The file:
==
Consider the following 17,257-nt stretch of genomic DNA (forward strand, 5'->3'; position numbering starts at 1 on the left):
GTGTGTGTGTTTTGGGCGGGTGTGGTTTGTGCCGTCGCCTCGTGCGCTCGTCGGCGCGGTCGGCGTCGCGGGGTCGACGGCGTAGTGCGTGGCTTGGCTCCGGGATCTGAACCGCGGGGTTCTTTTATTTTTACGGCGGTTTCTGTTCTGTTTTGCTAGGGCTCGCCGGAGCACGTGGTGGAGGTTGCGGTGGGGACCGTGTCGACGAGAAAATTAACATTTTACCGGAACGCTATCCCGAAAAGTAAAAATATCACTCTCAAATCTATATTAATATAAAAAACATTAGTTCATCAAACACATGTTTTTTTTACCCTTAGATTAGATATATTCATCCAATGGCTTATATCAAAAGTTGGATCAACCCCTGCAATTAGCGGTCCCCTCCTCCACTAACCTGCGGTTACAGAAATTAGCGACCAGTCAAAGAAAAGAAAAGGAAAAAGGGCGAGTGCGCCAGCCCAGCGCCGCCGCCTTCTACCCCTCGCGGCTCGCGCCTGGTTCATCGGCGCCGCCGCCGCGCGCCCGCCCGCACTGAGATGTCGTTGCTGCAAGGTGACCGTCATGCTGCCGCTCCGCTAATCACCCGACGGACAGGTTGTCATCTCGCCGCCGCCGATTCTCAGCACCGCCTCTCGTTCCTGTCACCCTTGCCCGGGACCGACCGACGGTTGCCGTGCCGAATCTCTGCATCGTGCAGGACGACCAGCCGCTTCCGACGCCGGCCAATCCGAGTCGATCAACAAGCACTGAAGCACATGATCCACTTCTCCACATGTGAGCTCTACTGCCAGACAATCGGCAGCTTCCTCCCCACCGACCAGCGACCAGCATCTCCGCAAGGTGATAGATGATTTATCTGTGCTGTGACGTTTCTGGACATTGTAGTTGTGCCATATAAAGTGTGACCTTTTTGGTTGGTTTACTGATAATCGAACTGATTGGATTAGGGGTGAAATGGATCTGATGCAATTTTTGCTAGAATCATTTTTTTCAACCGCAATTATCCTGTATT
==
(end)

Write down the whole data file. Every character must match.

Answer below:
Consider the following 17,257-nt stretch of genomic DNA (forward strand, 5'->3'; position numbering starts at 1 on the left):
GTGTGTGTGTTTTGGGCGGGTGTGGTTTGTGCCGTCGCCTCGTGCGCTCGTCGGCGCGGTCGGCGTCGCGGGGTCGACGGCGTAGTGCGTGGCTTGGCTCCGGGATCTGAACCGCGGGGTTCTTTTATTTTTACGGCGGTTTCTGTTCTGTTTTGCTAGGGCTCGCCGGAGCACGTGGTGGAGGTTGCGGTGGGGACCGTGTCGACGAGAAAATTAACATTTTACCGGAACGCTATCCCGAAAAGTAAAAATATCACTCTCAAATCTATATTAATATAAAAAACATTAGTTCATCAAACACATGTTTTTTTTACCCTTAGATTAGATATATTCATCCAATGGCTTATATCAAAAGTTGGATCAACCCCTGCAATTAGCGGTCCCCTCCTCCACTAACCTGCGGTTACAGAAATTAGCGACCAGTCAAAGAAAAGAAAAGGAAAAAGGGCGAGTGCGCCAGCCCAGCGCCGCCGCCTTCTACCCCTCGCGGCTCGCGCCTGGTTCATCGGCGCCGCCGCCGCGCGCCCGCCCGCACTGAGATGTCGTTGCTGCAAGGTGACCGTCATGCTGCCGCTCCGCTAATCACCCGACGGACAGGTTGTCATCTCGCCGCCGCCGATTCTCAGCACCGCCTCTCGTTCCTGTCACCCTTGCCCGGGACCGACCGACGGTTGCCGTGCCGAATCTCTGCATCGTGCAGGACGACCAGCCGCTTCCGACGCCGGCCAATCCGAGTCGATCAACAAGCACTGAAGCACATGATCCACTTCTCCACATGTGAGCTCTACTGCCAGACAATCGGCAGCTTCCTCCCCACCGACCAGCGACCAGCATCTCCGCAAGGTGATAGATGATTTATCTGTGCTGTGACGTTTCTGGACATTGTAGTTGTGCCATATAAAGTGTGACCTTTTTGGTTGGTTTACTGATAATCGAACTGATTGGATTAGGGGTGAAATGGATCTGATGCAATTTTTGCTAGAATCATTTTTTTCAACCGCAATTATCCTGTATT